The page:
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Ethical Investing

Ethical Investing

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When you enter my website AboutRetirement.com.au, you will immediately find lots of financial information about retirement. 

You just cannot miss that I love working with people who are serious about taking the time to be well prepared for their retirement, whether that will happen in 3 year or in 10 years.  

And I love assisting those who have already retired, to show them how with some smart tips and tweaks, just by knowing the Centrelink, superannuation or tax systems, retirement can be greatly improved and income can be maximised.  

But there are other parts of financial planning I haven’t even started talking about, and today is one of those very important and close to my heart topics: Ethical and sustainable investing. 

So today, I will start this new topic and over time we will discuss many issues around it and how you can make a difference and how you can align your money with your values. 

“We abuse land because we regard it as a commodity belonging to us. When we see land as a commodity to which we belong, we may begin to use it with love and respect”
Aldo Leopold 

When you enter my website: AboutRetirement.com.au on the home page this is what you will find:

Our values and our principles are very important to us, and if you are anything like me, you want your investments to be aligned with your moral and ethical standards.

Most investors do not want to have any association with weapons, gambling or smoking industries, fossil fuels or slavery. Most of us prefer to support industries that help society and do not harm anyone.

We want to have a positive impact on animal welfare or climate change. We understand it is essential to save water, reduce wastage, recycle and protect our environment. We really want to make a difference and leave this world a better place for future generations.

The problem remains however, that it is very difficult to know how you can align your investments and your superannuation with your values.

How do you know that your investing supports the causes you believe in, which are close to your heart and avoid harm.

I share those principles with you 100%. I am very passionate about improving our environment, supporting industries and companies with ethical and moral principles, that present socially conscious practices and values.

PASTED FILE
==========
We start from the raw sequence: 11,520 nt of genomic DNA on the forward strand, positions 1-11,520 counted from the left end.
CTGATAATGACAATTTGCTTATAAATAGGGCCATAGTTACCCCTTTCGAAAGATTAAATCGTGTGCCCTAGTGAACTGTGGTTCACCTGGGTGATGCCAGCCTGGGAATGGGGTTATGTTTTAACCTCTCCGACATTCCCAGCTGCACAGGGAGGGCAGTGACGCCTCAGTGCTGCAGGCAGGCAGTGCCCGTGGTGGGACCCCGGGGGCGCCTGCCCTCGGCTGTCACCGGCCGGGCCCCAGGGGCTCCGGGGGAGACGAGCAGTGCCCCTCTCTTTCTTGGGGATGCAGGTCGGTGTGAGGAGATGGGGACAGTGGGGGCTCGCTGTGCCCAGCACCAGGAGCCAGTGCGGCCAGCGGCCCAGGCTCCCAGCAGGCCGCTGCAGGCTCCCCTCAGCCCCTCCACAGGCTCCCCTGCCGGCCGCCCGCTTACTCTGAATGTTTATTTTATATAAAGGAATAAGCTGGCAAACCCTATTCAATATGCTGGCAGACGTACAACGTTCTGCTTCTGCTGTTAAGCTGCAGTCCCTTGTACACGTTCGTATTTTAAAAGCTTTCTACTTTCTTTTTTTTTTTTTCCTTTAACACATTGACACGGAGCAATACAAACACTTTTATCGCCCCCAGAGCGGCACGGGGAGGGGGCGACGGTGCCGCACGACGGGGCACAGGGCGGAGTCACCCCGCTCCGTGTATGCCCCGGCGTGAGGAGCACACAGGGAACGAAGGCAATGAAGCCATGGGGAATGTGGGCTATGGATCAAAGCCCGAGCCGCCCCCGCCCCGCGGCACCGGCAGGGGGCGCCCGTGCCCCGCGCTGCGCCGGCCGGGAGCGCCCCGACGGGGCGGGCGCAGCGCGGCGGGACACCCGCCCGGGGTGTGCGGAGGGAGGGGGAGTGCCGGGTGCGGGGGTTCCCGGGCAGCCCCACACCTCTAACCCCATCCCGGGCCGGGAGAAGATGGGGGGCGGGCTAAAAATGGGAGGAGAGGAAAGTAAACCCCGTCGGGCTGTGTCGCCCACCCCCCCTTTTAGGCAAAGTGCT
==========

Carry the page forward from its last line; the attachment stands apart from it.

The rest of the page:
But it is also essential to ensure that such portfolios are still able to provide good performance subject to existing market conditions.

1. What is Ethical Investing and should you implement it in your investment portfolio, either within superannuation or outside of super? 

Ethical and environmental investing, or Socially Responsible Investing (SRI) is a practice of selecting investments based on ethical, moral, socially conscious, and sustainable investing.  

Socially Responsible Investing typically avoids investing into companies involved in gambling, alcohol, smoking or firearms. Some will avoid investing into companies with negative impact on environment, abuse of human rights or companies that promote exploitation.  

2. How is Ethical Investing created? How is the decision made as to which companies to invest into and which ones to avoid altogether?   

As a simple form of explanation, this is done by two types of investment screening: positive and negative screening.  

  • Positive Screening

Ethically driven investment funds, as the very first step of their investment selection, perform positive screening to choose companies with positive impact on environment, sustainability and are socially conscious and responsible. So in simple terms, how the activity of the company, helps the society, the world, what is the positive impact of that company economic activity and not just the cashflow, and prospect of company’s future growth.  

  • Negative screening 

The second step is negative screening, where from the list created by positive screening, now is the time to remove companies that do not meet ethical, social or environment requirements to be included in the portfolio investment menu.  

3. What are the examples of type of investing that you could consider as an ethical investor? 

  • Alternative energy – which is investing into renewable energy such as solar, wind, hydro or geothermal energy